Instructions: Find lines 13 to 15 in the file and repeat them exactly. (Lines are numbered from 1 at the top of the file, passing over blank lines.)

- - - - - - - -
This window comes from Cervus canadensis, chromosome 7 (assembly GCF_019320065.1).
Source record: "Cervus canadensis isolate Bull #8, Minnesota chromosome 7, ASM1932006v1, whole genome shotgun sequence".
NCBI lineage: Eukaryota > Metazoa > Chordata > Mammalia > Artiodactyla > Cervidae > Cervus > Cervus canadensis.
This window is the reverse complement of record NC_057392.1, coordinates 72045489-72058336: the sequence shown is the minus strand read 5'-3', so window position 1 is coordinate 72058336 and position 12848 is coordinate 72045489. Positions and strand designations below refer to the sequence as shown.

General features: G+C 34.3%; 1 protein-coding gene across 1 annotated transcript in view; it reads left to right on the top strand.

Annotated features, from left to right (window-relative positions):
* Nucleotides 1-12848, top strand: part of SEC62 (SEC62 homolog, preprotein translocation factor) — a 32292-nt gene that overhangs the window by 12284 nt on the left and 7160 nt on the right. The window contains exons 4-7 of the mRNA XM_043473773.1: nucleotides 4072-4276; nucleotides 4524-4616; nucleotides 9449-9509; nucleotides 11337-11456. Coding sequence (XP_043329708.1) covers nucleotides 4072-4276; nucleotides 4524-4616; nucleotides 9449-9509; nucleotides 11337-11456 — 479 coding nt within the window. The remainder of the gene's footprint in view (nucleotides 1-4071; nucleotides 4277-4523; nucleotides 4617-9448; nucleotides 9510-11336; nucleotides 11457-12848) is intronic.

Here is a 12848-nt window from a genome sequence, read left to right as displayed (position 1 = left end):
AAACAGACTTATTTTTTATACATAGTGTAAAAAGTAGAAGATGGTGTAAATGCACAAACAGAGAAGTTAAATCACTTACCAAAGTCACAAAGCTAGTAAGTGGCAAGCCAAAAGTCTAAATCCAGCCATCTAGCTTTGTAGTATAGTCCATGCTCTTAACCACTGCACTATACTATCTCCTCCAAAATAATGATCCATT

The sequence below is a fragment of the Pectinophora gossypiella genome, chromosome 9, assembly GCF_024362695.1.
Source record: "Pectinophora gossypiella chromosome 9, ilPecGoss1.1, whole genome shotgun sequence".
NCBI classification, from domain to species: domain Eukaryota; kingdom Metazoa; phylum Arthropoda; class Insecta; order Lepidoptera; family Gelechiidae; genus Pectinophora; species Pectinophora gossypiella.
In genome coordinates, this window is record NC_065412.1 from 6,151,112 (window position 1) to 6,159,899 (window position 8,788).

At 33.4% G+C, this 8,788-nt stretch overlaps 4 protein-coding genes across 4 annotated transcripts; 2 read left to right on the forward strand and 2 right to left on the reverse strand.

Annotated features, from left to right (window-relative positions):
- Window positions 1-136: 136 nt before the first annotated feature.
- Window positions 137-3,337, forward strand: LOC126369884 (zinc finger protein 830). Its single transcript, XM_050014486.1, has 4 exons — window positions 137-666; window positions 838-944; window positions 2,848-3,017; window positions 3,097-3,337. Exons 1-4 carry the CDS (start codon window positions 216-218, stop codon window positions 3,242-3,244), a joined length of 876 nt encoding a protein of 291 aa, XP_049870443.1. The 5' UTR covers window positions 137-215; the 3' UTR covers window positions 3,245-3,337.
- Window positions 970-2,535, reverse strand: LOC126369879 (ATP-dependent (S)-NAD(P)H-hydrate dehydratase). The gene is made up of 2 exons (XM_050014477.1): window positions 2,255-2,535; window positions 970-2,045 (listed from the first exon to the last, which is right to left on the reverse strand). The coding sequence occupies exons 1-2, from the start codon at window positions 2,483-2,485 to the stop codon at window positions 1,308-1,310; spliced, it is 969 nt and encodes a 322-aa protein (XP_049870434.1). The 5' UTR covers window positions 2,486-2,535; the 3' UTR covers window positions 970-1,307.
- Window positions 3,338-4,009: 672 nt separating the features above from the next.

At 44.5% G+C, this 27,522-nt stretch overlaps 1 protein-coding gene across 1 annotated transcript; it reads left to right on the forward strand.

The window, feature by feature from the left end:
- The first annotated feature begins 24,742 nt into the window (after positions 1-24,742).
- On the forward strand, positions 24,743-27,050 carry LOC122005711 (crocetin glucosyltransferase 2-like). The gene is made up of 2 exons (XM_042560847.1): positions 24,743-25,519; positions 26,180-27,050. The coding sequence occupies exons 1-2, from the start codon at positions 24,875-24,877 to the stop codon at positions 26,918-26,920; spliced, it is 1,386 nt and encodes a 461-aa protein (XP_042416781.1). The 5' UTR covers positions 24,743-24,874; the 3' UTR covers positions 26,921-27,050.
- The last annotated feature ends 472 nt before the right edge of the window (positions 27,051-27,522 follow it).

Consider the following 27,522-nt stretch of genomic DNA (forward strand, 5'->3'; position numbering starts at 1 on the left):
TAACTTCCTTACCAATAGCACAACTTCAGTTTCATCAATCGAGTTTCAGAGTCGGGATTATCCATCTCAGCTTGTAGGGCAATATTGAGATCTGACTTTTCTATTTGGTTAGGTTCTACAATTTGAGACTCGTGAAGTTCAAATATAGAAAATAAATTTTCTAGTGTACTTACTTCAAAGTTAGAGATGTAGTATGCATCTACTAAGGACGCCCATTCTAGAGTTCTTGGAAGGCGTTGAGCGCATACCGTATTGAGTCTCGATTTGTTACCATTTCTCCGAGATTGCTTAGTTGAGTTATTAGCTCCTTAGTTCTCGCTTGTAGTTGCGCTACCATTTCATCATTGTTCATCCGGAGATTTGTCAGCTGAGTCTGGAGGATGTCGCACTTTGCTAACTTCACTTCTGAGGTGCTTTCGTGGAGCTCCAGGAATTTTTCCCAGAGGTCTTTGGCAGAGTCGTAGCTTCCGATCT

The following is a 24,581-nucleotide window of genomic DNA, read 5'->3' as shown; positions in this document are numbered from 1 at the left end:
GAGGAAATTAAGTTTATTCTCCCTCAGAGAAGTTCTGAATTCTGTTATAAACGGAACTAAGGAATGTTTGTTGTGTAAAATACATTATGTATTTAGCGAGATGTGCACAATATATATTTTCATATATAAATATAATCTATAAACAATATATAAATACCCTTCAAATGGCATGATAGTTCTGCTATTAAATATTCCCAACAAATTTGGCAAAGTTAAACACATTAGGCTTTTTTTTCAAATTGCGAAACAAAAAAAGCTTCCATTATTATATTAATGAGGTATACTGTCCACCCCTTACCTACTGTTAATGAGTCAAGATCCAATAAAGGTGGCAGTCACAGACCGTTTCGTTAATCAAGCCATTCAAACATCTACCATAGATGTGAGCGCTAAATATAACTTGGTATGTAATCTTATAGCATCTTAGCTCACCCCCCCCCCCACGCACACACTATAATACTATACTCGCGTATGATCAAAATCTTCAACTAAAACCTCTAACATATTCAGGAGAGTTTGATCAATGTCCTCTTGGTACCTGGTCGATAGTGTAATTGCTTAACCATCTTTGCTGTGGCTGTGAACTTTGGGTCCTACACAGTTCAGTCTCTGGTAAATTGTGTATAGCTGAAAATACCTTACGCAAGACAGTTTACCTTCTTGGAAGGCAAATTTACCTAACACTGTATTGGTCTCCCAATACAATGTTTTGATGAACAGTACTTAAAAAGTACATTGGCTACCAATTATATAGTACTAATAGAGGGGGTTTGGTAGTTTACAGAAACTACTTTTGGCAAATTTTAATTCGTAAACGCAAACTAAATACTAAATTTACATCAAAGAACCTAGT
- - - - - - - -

In genome coordinates, this window is record NC_065412.1 from 6,151,112 (window position 1) to 6,159,899 (window position 8,788).

At 33.4% G+C, this 8,788-nt stretch overlaps 4 protein-coding genes across 4 annotated transcripts; 2 read left to right on the forward strand and 2 right to left on the reverse strand.

Annotated features, from left to right (window-relative positions):